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New type of leukemia identified
Edward R. Winstead


Researchers have proposed that children with a particular defect on chromosome 11 have a unique type of leukemia not previously recognized. They identified the new disease by profiling the expression of thousands of genes in several dozen leukemia patients. Those with the chromosome-11 defect had a unique gene expression profile. Doctors have known for years that these children have severe relapses after chemotherapy, and the microarray data may ultimately lead to more effective treatments.

Stanley J. Korsmeyer, of the Dana-Farber Cancer Institute in Boston, led the study. Children with the chromosome-11 translocation, which occurs when part of the chromosome breaks off and migrates to a new location in the genome, showed a distinct expression pattern. Patients with this type of translocation have particularly poor prognoses and tend to relapse soon after chemotherapy.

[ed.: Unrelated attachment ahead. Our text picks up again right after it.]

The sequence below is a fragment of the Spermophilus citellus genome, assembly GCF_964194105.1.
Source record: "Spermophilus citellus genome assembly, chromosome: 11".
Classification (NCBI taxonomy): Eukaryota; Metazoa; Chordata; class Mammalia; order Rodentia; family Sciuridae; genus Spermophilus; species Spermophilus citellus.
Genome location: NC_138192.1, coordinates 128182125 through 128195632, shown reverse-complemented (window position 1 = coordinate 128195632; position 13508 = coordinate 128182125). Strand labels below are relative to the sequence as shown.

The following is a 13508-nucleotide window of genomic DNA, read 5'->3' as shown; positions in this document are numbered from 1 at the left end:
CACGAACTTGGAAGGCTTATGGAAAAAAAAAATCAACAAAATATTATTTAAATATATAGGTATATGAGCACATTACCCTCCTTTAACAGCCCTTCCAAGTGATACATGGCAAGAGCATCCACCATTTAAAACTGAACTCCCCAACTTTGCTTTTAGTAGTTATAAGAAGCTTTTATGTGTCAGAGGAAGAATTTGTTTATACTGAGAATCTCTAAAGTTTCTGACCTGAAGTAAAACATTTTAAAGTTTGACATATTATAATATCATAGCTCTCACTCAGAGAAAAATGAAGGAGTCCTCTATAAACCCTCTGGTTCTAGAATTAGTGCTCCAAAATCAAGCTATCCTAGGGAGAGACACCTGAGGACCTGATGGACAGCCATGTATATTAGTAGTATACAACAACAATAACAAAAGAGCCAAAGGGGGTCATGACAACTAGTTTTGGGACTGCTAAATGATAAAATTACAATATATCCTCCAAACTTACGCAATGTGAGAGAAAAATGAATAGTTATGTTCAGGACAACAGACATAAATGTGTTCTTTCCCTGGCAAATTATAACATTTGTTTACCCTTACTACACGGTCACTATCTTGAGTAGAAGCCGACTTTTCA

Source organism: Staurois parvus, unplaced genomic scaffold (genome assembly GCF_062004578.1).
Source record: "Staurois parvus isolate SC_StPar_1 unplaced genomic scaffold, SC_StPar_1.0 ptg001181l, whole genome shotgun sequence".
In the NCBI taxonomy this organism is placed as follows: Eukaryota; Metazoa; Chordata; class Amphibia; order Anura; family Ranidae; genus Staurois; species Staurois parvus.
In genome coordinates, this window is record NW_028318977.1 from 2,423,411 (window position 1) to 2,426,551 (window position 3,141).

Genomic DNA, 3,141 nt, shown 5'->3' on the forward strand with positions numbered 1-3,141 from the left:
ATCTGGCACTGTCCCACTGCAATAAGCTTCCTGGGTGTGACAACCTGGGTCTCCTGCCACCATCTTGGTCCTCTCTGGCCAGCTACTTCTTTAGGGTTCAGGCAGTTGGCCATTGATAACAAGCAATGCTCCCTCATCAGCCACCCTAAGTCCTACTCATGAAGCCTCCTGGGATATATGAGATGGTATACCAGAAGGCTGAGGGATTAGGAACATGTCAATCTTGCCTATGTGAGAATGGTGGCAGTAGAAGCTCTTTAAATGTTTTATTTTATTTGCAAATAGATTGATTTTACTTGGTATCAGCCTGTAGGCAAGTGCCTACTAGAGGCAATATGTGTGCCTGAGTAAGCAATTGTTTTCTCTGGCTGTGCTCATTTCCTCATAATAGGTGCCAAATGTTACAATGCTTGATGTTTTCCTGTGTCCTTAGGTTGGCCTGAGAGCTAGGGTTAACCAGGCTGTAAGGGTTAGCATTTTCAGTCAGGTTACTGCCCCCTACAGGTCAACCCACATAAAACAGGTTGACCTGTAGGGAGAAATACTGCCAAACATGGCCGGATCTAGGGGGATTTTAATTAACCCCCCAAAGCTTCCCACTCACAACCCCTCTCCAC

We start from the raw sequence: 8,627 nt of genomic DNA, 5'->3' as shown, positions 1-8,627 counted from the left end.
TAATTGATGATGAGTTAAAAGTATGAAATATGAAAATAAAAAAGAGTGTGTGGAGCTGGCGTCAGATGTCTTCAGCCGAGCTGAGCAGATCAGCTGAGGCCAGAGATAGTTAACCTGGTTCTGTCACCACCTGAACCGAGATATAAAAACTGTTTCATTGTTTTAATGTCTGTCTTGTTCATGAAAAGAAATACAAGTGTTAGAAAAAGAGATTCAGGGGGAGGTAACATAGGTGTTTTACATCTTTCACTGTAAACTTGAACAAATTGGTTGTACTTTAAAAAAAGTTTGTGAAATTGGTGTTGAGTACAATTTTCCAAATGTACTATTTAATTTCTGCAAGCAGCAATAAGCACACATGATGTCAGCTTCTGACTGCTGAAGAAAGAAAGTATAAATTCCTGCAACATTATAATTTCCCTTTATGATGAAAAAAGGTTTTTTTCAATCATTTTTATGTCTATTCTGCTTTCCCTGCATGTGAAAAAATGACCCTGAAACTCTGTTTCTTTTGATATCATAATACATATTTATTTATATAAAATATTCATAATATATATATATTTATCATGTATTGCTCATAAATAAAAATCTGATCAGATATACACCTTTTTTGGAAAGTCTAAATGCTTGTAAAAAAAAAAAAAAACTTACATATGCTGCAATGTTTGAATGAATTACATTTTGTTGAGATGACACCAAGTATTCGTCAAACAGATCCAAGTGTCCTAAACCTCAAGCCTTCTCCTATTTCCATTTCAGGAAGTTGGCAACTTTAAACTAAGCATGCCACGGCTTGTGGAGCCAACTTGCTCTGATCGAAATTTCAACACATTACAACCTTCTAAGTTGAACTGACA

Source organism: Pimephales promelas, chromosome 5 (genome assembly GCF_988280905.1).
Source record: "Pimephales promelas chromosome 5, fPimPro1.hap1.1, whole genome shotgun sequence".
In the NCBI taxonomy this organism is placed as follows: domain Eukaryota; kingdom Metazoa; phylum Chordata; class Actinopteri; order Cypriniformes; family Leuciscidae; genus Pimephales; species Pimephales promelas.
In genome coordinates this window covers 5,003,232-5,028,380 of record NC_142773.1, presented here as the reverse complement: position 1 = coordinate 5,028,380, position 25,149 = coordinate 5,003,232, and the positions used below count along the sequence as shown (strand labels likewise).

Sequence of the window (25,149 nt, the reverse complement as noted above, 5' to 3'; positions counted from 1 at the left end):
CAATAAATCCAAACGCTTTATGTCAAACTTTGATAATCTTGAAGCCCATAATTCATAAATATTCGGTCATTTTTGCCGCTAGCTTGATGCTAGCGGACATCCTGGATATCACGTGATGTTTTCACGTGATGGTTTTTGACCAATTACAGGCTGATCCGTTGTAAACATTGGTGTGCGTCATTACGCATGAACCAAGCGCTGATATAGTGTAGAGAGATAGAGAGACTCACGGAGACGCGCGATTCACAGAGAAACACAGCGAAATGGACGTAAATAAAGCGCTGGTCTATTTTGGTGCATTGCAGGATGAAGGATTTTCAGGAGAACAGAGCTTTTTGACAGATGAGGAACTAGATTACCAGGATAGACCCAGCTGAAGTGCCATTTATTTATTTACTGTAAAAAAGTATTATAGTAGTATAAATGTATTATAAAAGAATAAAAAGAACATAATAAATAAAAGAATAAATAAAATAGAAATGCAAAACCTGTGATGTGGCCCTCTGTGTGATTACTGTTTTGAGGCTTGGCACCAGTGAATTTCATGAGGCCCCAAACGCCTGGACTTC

"Our data strongly suggest a model in which a specific chromosomal translocation results in a distinct type of lymphoblastic leukemia," the researchers write in Nature Genetics. "To our knowledge, this is the first whole-genome profiling study to show that a chromosomal translocation can specify a unique gene expression program."

The researchers used 12,600-gene microarrays to distinguish the new disease, called mixed-lineage leukemia, from two other types of leukemias—acute lymphoblastic and acute myelogenous. Compared to the other two types, the new category is characterized by the underexpression of about 1,000 genes and the overexpression of about 200 genes.

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Armstrong, S. A. et al. MLL translocations specify a distinct gene expression profile that distinguishes a unique leukemia. Nat Genet. Published online December 2, 2001.

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